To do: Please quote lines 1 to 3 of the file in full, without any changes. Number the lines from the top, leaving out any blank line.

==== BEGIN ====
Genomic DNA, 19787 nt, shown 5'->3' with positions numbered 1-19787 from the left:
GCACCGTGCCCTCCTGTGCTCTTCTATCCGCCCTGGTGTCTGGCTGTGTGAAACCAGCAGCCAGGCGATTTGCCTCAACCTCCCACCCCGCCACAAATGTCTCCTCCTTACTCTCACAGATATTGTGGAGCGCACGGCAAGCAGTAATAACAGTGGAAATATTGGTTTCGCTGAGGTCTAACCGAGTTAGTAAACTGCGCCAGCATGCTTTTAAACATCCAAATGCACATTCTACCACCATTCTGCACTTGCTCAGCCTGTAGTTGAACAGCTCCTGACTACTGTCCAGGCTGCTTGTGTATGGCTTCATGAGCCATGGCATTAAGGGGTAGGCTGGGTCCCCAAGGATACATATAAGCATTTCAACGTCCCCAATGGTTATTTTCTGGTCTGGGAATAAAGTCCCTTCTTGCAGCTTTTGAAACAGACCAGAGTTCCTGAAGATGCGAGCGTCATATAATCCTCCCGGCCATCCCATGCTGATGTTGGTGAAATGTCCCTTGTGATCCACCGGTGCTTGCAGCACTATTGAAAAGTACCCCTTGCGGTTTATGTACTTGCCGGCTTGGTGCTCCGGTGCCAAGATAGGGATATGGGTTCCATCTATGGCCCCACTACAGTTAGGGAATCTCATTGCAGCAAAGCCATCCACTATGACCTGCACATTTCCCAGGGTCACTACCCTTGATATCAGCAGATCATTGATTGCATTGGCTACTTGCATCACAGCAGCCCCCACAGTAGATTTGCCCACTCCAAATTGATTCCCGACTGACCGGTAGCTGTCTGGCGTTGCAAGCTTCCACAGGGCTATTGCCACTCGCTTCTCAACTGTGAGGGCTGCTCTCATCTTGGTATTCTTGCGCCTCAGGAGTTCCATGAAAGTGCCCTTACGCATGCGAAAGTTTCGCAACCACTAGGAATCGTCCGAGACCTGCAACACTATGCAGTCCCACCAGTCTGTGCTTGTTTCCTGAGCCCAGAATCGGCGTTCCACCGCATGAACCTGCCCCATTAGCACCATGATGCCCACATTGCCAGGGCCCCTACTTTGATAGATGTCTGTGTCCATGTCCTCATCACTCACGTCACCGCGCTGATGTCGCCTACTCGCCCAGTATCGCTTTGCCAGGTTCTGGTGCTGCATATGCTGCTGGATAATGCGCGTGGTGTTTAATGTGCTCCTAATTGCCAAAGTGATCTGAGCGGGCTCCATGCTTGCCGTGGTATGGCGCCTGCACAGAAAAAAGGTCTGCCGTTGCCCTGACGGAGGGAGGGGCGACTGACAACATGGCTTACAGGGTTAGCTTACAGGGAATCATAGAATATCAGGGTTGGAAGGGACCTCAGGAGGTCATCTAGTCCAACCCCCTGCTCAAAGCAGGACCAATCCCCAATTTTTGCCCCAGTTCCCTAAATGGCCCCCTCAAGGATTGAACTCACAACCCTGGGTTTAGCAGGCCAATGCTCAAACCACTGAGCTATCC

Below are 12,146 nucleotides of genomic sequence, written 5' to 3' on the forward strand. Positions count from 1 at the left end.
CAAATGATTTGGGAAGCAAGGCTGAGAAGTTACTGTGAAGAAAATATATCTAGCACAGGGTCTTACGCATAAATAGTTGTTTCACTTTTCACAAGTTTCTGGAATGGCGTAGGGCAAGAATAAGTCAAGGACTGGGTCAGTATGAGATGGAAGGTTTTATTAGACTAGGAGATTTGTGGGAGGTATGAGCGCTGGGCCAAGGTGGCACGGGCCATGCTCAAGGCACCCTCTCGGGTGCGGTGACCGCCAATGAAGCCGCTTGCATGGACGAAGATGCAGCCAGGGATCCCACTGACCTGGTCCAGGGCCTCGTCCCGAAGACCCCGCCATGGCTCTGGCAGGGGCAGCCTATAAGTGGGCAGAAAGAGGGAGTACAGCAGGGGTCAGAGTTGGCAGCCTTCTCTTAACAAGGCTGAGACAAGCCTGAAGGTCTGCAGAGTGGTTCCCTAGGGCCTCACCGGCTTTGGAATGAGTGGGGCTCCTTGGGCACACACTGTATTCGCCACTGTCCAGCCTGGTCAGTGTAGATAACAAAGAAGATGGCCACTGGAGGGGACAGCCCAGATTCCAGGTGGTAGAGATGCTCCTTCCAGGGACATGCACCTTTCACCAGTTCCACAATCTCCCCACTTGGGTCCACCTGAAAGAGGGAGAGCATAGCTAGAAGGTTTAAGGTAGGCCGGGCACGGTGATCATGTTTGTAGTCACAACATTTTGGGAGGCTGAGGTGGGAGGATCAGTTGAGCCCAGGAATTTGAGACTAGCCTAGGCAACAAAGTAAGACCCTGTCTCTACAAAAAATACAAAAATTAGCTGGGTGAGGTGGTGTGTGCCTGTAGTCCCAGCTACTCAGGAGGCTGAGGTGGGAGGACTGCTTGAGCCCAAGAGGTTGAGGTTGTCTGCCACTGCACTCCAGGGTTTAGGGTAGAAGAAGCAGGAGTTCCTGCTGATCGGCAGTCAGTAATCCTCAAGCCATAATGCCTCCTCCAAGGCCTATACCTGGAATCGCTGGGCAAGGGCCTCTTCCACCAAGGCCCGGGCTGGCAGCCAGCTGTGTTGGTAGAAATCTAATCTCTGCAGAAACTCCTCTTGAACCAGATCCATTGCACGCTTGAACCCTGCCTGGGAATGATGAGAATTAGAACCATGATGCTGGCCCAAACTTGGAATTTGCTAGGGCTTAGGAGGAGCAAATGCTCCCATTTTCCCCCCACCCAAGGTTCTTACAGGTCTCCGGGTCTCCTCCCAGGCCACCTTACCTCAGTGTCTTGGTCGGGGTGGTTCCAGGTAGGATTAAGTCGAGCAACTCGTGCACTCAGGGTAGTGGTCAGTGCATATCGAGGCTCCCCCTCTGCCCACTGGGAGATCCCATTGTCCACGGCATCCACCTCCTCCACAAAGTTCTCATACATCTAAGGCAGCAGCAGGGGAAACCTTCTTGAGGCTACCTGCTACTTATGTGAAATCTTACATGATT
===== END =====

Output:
Genomic DNA, 19787 nt, shown 5'->3' with positions numbered 1-19787 from the left:
GCACCGTGCCCTCCTGTGCTCTTCTATCCGCCCTGGTGTCTGGCTGTGTGAAACCAGCAGCCAGGCGATTTGCCTCAACCTCCCACCCCGCCACAAATGTCTCCTCCTTACTCTCACAGATATTGTGGAGCGCACGGCAAGCAGTAATAACAGTGGAAATATTGGTTTCGCTGAGGTCTAACCGAGTTAGTAAACTGCGCCAGCATGCTTTTAAACATCCAAATGCACATTCTACCACCATTCTGCACTTGCTCAGCCTGTAGTTGAACAGCTCCTGACTACTGTCCAGGCTGCTTGTGTATGGCTTCATGAGCCATGGCATTAAGGGGTAGGCTGGGTCCCCAAGGATACATATAAGCATTTCAACGTCCCCAATGGTTATTTTCTGGTCTGGGAATAAAGTCCCTTCTTGCAGCTTTTGAAACAGACCAGAGTTCCTGAAGATGCGAGCGTCATATAATCCTCCCGGCCATCCCATGCTGATGTTGGTGAAATGTCCCTTGTGATCCACCGGTGCTTGCAGCACTATTGAAAAGTACCCCTTGCGGTTTATGTACTTGCCGGCTTGGTGCTCCGGTGCCAAGATAGGGATATGGGTTCCATCTATGGCCCCACTACAGTTAGGGAATCTCATTGCAGCAAAGCCATCCACTATGACCTGCACATTTCCCAGGGTCACTACCCTTGATATCAGCAGATCATTGATTGCATTGGCTACTTGCATCACAGCAGCCCCCACAGTAGATTTGCCCACTCCAAATTGATTCCCGACTGACCGGTAGCTGTCTGGCGTTGCAAGCTTCCACAGGGCTATTGCCACTCGCTTCTCAACTGTGAGGGCTGCTCTCATCTTGGTATTCTTGCGCCTCAGGAGTTCCATGAAAGTGCCCTTACGCATGCGAAAGTTTCGCAACCACTAGGAATCGTCCGAGACCTGCAACACTATGCAGTCCCACCAGTCTGTGCTTGTTTCCTGAGCCCAGAATCGGCGTTCCACCGCATGAACCTGCCCCATTAGCACCATGATGCCCACATTGCCAGGGCCCCTACTTTGATAGATGTCTGTGTCCATGTCCTCATCACTCACGTCACCGCGCTGATGTCGCCTACTCGCCCAGTATCGCTTTGCCAGGTTCTGGTGCTGCATATGCTGCTGGATAATGCGCGTGGTGTTTAATGTGCTCCTAATTGCCAAAGTGATCTGAGCGGGCTCCATGCTTGCCGTGGTATGGCGCCTGCACAGAAAAAAGGTCTGCCGTTGCCCTGACGGAGGGAGGGGCGACTGACAACATGGCTTACAGGGTTAGCTTACAGGGAATCATAGAATATCAGGGTTGGAAGGGACCTCAGGAGGTCATCTAGTCCAACCCCCTGCTCAAAGCAGGACCAATCCCCAATTTTTGCCCCAGTTCCCTAAATGGCCCCCTCAAGGATTGAACTCACAACCCTGGGTTTAGCAGGCCAATGCTCAAACCACTGAGCTATCC

Below are 12,146 nucleotides of genomic sequence, written 5' to 3' on the forward strand. Positions count from 1 at the left end.